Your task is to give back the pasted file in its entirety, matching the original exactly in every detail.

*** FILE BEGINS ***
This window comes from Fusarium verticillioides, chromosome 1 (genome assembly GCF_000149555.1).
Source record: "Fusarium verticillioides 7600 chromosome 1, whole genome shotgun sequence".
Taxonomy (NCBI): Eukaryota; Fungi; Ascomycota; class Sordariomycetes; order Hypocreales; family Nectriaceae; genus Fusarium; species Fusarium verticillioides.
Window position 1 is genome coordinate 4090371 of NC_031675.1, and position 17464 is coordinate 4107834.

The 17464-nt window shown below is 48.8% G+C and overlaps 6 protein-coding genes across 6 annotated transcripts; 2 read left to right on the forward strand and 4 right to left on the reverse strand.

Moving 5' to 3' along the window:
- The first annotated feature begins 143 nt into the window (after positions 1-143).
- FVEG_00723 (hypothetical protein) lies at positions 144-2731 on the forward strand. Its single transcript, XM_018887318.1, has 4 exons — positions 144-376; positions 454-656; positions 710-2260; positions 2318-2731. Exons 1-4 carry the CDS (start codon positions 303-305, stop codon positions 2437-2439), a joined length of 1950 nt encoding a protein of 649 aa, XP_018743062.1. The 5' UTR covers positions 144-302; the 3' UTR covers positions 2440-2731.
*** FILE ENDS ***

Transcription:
This window comes from Fusarium verticillioides, chromosome 1 (genome assembly GCF_000149555.1).
Source record: "Fusarium verticillioides 7600 chromosome 1, whole genome shotgun sequence".
Taxonomy (NCBI): Eukaryota; Fungi; Ascomycota; class Sordariomycetes; order Hypocreales; family Nectriaceae; genus Fusarium; species Fusarium verticillioides.
Window position 1 is genome coordinate 4090371 of NC_031675.1, and position 17464 is coordinate 4107834.

The 17464-nt window shown below is 48.8% G+C and overlaps 6 protein-coding genes across 6 annotated transcripts; 2 read left to right on the forward strand and 4 right to left on the reverse strand.

Moving 5' to 3' along the window:
- The first annotated feature begins 143 nt into the window (after positions 1-143).
- FVEG_00723 (hypothetical protein) lies at positions 144-2731 on the forward strand. Its single transcript, XM_018887318.1, has 4 exons — positions 144-376; positions 454-656; positions 710-2260; positions 2318-2731. Exons 1-4 carry the CDS (start codon positions 303-305, stop codon positions 2437-2439), a joined length of 1950 nt encoding a protein of 649 aa, XP_018743062.1. The 5' UTR covers positions 144-302; the 3' UTR covers positions 2440-2731.